That's good to hear, Holden. I share your views about the importance of the fundamentals, which is why I have temporarily put aside the texts on multivariable calculus, linear algebra, differential equations, physics, etc, and am challenging myself to take seriously a couple high school geometry texts. I thought I would breeze through them over the summer, but I suspect I will be "stuck" in Geometry Land for a good year before I am able to continue with my "Algebra/Trigonometry/Analysis" coding.

I had wanted to go through the Dolciani series, translating the programming exercises from BASIC and Pascal to C/C++ and even SAGE/Python, but I found the Dolciani series weak in the subject of Geometry so I am incorporating a high school (honors) textbook from 2011 that I found on ebay for $13 (to supplement the more formal and traditional Jurgensen/Brown/Jurgensen text).

While it does contain some goofy looking characters that at first I found annoying, some of the "challenging" exercises are exactly that. I wake up in the morning and try not to classify myself by age or (lack of) occupation. Fortunately I am not under anyone's microscope so I am able to engage with the material very HONESTLY. This is only possible in solitude. There is no pressure to delude myself. Nor is there any reason to feel ashamed if I actually have to think or if I find I am learning.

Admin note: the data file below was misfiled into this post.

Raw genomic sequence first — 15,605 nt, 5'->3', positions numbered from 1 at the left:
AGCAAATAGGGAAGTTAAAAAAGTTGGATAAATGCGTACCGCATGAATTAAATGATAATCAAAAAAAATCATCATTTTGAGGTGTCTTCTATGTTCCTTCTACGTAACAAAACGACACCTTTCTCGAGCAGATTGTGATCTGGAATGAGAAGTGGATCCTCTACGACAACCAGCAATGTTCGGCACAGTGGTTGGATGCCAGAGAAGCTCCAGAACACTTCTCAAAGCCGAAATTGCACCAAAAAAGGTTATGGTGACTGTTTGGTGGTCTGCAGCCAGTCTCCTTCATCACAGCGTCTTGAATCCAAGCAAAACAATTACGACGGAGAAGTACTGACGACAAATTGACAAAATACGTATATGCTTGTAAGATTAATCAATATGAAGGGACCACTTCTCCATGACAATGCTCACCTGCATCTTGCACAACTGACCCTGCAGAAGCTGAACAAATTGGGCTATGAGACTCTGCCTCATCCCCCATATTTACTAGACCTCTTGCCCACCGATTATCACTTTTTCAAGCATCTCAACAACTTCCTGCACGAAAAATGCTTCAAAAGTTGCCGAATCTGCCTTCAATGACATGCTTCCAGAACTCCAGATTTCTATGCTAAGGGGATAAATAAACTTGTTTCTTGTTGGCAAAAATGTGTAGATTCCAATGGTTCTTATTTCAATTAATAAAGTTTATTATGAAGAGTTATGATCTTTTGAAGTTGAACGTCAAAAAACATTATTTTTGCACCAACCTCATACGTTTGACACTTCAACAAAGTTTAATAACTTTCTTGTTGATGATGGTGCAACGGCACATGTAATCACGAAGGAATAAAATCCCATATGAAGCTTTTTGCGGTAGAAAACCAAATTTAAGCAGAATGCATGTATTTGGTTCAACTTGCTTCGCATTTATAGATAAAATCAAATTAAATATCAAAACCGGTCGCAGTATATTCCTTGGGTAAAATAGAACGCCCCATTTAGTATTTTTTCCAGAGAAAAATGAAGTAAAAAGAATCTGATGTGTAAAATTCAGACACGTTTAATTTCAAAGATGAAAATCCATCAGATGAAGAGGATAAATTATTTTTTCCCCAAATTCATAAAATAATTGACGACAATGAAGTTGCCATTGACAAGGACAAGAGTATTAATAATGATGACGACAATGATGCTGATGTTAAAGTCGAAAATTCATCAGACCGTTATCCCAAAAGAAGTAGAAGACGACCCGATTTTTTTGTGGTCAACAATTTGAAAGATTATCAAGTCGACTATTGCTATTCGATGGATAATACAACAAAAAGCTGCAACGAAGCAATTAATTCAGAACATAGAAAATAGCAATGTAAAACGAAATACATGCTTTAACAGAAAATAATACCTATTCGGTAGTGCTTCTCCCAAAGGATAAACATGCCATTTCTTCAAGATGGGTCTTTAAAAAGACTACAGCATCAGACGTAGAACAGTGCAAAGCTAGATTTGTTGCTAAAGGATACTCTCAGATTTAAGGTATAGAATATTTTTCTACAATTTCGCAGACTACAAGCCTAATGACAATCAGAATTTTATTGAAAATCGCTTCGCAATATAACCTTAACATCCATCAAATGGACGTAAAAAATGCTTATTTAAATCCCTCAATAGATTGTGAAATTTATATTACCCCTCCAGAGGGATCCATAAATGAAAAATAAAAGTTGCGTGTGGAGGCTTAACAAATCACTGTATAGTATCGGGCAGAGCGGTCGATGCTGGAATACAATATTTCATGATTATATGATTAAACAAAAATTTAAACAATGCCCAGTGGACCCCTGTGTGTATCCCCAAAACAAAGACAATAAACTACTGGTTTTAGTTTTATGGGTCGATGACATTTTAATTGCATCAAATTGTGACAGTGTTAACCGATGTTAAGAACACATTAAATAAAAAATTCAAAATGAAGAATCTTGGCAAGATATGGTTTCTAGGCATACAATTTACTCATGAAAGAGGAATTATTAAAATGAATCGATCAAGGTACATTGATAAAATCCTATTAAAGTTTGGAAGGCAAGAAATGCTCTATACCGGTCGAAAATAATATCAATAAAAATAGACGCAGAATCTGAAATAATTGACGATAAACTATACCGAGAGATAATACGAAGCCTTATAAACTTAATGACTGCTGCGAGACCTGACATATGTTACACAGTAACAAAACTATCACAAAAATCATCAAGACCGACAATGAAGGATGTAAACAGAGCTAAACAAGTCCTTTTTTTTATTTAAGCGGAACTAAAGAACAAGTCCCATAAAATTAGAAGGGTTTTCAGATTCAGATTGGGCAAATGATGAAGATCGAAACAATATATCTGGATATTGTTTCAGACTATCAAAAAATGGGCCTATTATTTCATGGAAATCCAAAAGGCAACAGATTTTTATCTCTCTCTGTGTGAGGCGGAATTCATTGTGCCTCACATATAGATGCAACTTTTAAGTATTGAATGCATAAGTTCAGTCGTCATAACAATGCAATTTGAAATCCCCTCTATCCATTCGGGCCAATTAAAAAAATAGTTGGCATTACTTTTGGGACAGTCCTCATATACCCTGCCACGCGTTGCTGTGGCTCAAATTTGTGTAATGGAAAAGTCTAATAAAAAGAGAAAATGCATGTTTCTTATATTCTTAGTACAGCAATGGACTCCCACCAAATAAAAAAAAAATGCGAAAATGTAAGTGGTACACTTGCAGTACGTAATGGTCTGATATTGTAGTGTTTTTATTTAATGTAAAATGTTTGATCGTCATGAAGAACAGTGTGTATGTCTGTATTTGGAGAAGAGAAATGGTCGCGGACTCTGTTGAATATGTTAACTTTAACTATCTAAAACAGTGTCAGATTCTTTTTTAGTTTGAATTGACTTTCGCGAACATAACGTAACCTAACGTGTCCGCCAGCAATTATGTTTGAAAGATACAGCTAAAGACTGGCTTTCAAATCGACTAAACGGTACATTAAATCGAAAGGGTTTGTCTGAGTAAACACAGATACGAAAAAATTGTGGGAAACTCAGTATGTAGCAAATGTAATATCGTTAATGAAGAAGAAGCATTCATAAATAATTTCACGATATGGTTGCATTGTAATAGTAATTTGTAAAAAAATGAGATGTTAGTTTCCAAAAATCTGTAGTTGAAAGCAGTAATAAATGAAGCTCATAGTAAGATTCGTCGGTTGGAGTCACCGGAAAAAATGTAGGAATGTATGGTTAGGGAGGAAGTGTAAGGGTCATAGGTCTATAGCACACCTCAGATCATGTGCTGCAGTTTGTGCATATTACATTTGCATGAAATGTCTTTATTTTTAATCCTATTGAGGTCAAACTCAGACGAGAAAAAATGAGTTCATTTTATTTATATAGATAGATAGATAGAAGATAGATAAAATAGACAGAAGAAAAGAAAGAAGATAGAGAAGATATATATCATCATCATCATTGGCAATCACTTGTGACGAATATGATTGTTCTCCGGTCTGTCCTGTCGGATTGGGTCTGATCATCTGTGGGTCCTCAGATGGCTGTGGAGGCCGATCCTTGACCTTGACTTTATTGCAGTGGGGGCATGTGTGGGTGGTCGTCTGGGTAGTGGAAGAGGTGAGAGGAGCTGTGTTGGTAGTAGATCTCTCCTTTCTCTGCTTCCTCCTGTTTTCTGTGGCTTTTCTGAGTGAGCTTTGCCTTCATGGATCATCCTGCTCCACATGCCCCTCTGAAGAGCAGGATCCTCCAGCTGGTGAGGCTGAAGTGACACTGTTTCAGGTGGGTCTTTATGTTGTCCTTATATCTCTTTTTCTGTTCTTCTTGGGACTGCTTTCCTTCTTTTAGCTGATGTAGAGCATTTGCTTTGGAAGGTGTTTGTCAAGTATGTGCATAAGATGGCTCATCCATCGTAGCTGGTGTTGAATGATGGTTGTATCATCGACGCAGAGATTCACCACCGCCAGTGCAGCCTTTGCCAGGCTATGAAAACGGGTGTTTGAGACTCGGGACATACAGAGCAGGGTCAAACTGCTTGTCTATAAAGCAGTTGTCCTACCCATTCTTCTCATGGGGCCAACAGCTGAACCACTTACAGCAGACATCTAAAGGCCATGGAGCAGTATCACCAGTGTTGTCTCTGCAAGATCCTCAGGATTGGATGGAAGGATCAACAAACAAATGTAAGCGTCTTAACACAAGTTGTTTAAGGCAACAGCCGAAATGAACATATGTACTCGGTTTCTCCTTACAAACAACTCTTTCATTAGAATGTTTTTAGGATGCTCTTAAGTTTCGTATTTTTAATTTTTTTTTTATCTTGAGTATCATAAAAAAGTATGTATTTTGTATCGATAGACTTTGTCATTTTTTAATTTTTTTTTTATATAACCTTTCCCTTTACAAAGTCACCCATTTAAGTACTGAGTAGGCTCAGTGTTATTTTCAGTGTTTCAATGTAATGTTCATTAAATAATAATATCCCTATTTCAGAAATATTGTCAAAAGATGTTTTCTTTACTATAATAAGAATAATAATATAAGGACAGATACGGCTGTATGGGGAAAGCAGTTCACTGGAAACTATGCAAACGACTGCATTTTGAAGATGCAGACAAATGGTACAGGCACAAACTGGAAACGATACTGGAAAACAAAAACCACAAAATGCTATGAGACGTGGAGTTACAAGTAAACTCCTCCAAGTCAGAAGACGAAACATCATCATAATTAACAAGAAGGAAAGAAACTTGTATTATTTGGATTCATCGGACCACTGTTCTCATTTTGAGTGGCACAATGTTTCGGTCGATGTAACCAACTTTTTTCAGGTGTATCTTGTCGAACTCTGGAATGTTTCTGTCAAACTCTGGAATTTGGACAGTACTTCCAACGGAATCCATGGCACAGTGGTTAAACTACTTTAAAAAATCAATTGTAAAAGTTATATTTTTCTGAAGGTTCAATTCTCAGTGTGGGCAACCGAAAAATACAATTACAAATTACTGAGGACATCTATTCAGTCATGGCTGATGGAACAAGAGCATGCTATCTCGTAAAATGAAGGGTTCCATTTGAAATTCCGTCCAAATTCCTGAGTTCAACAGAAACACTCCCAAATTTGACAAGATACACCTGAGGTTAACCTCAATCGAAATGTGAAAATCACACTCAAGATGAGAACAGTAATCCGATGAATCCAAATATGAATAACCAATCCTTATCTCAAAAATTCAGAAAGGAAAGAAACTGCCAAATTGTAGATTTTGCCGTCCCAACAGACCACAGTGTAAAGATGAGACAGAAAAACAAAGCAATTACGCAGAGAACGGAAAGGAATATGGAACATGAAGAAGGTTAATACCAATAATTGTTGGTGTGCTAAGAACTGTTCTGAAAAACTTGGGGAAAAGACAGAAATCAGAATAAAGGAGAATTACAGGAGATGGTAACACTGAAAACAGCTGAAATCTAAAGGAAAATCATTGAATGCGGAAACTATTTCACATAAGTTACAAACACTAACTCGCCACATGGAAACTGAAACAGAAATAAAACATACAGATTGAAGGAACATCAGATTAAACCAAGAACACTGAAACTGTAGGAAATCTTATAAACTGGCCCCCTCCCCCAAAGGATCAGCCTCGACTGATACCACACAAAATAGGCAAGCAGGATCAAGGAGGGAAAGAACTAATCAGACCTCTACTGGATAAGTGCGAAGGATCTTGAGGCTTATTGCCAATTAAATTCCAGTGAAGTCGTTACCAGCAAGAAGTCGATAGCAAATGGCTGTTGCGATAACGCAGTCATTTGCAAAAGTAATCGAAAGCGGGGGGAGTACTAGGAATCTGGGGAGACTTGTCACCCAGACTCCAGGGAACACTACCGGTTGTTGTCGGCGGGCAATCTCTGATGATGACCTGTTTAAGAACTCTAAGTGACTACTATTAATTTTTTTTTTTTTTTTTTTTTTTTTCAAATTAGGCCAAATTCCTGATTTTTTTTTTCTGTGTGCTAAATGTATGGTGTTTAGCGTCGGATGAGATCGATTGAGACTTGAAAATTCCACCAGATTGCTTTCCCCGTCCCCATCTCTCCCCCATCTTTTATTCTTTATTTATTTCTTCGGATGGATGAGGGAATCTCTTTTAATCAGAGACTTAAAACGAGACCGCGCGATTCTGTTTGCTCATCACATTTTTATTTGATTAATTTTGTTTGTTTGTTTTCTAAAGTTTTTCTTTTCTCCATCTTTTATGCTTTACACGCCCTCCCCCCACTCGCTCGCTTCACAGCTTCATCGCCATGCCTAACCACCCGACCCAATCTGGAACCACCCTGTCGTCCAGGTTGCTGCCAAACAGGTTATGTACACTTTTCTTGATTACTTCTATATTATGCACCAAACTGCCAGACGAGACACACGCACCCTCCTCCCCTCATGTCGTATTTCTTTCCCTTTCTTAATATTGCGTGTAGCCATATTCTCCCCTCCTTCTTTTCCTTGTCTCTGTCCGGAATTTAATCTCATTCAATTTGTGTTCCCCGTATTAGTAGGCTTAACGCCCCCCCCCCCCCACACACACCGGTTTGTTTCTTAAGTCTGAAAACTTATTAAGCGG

You had once told me that this is a courageous decision. I now understand what you meant. It takes courage to face the fact that I could use an overhaul in my understanding. It doesn't matter that I graduated from a university 15 years ago. I feel this need to revisit high school mathematics in order to remain true to myself.

I have to say that I appreciate your focusing on the fundamentals for this shows me that you sincerely respect my decision to do the same.

We, Holden, are not fuucking around. We do not aim to impress others, but are actually genuinely interested in developing our understanding.

I am studying things like :the infinite sum of 1+4/7+9/7^2+16/7^3+25/7^4+.......

Ah ... strangely enough, I spent a good part of this past winter going over Infinite Sequences and Series.

I regret that we are not able to exchange notes with paper and pencil. This message board makes for a very clumsy medium.

There is a way to work around the limitations of our present "editor".

If we agree on some way of making certain details clear ...

For instance, with 1+4/7+9/7^2+16/7^3+25/7^4+ ...

Would it be wrong for me to assume the following?

1 + (4/7) + 9/(7^2) + 16/(7^3) + 25/(7^4) + ....

=

1 + (2^2)*(1/7) + (3^2)*(1/7)^2 + (4^2)*(1/7)^3 + (5^2)*(1/7)^4 + ...

So, I recognize this as a geometric series, that is, a geometric sequence of partial sums {n^2 * (1/7)^(n-1)}.

When n = 1, it looks as though (1/7) is being raised to the 0 power, which gives (1/7)^0 = 1; hence the first term is 1. We now see that (1/7) [= r] is being raised to the power (n-1).